1 Victor Valdes Victor Valdes is set to leave Manchester United when the transfer window re-opens, according to his agent.The ex-Barcelona goalkeeper has endured a miserable spell at Old Trafford since his arrival on a free transfer in January.He made two appearances last season but has not been included in a single squad this term having fallen out with United boss Louis van Gaal.When asked about Valdes’ future, his agent Gines Carvajal said to Radio Marca: “He’ll have a chance (to play) in January, wherever he goes.“He needs to go to a place he feels is right for him.”Valdes, a Euro 2012 winner with Spain, is out of contract next summer and is likely to cost only a nominal amount.He has been linked with switch to Newcastle in recent days, with Steve McClaren keen to land an experienced goalkeeper after losing Tim Krul to injury for the remainder of the season.A Premier League stay would appear to be his priority, too, with Carvajal ruling out a return to Spain for his client.“He won’t be coming to Spain, unless he decides otherwise,” he said.
Jose Mourinho faces possibly one of the most defining games of his managerial career on Saturday, with his Chelsea side welcoming Liverpool to Stamford Bridge.After a wholly uninspiring start to their Premier League title defence, which has seen them lose half of their 10 league games and eight of their 16 in all competitions, the Portuguese’s future is reportedly hanging in the balance.Mourinho has never truly experienced a malaise like it during his many years of dominance at the top of the European game – and the pressure appears to be taking its toll. While the FA charges are racking up, rumours of internal mutiny won’t go away.So, if history has anything to go by, a showdown with the Reds at the weekend could be the perfect tonic.Since Mourinho first graced English football in 2004, the two sides have clashed an amazing 41 times in all competitions.They’re often titanic occasions too, ranging from their ding dong Champions League nights in the Rafael Benitez era to last season’s intense League Cup semi-final affair.And Mourinho appears to have a stranglehold over the Merseysiders in Premier League matches – as indicated below: Jose Mourinho 1 11821177 PlayedWonDrawnLostGoals scoredGoals conceded Mourinho’s second era in west London maintained a similar dominance over Liverpool too, with the Reds currently on an eight game winless run against the Blues. In fact, the only occasion the Reds have triumphed over a Mourinho side in league matches came back in January 2007, when Dirk Kuyt and Jermaine Pennant earned a 2-0 win at Anfield.The most famous of those recent meetings came when the 52-year-old masterfully orchestrated the collapse of the Reds’ title chances in May 2014. Steven Gerrard’s slip may be the most resonating incident from the game, but Mourinho’s defensive tactics blunted an Anfield frontline which had previously been scoring goals for fun.If Saturday’s mouthwatering showdown with Jurgen Klopp’s men proves fruitful again for Mourinho, it will go some way to answering his critics. The ramifications if it doesn’t, however, could be critical for the ‘Special One’.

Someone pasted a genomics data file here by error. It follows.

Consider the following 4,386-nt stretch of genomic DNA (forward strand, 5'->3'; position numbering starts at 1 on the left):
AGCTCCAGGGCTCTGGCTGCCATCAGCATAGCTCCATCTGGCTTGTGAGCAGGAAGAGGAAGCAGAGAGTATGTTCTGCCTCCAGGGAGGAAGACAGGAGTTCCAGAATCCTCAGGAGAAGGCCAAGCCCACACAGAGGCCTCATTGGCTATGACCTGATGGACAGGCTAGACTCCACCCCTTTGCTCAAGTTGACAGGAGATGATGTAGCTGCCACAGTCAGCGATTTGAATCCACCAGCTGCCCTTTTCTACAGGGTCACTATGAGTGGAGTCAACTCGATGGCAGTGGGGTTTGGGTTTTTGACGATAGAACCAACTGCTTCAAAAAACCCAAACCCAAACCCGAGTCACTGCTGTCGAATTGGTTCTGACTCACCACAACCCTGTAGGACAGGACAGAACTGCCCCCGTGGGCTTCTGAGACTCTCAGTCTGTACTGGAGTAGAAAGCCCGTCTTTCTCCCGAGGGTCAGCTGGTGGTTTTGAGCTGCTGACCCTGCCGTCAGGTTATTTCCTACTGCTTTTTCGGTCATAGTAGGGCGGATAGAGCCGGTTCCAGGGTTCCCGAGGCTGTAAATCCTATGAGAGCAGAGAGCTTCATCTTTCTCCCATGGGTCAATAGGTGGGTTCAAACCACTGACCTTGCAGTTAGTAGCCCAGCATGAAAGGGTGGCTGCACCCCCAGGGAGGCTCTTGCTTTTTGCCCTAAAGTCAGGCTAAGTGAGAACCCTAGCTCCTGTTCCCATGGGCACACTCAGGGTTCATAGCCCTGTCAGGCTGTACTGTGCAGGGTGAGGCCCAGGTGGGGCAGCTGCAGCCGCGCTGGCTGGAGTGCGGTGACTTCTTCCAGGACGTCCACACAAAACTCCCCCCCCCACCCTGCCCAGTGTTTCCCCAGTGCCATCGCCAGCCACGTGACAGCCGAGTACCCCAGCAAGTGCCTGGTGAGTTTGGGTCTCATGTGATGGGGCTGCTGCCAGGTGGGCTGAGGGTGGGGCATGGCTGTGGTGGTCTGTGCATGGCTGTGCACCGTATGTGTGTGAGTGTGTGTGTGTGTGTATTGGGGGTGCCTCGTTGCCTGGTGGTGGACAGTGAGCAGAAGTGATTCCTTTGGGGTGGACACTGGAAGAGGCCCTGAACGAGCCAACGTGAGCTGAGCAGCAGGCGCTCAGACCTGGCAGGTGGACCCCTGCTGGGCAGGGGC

Real Madrid are hoping to beat Manchester United to the signing of Neymar by making an audacious summer swoop for his signature.The Brazilian is at present locked in contract talks with Barcelona as he looks to extend his current deal, which expires in 2018.United are desperate to land the forward and were linked with a world-record bid last summer.However, according to AS, Real Madrid are now hoping to pull off a shock move for Neymar at the end of the season.The club’s president, Florentino Perez, is reportedly obsessed with signing the 23-year-old and believes he can be lured away from Barcelona.Real would be willing to offer Neymar over £10.5m-a-year and make him the focal point of the team if he elected to join. 1 Barcelona forward Neymar
Charlie Austin says he will be happy to remain at QPR for the rest of the season if the ‘right opportunity’ doesn’t come around in January.The prolific striker is in the last year of his contract at Loftus Road and is likely to be in-demand when the transfer window re-opens.Austin, who had been widely expected to leave the Hoops in the summer following their relegation from the Premier League, told The Sports Bar on Tuesday night: “It is going to be a mad month.“Hopefully, it is not as crazy as the six to eight weeks was in the summer.“I’m just trying to get a run of games leading up to the transfer window and trying to score as many goals as I can. Who knows what will happen in the future. “I have got six months left [on my contract] and if the right opportunity doesn’t come for me in January then I will stay with QPR and aim to get them promoted and leave with my head held high.”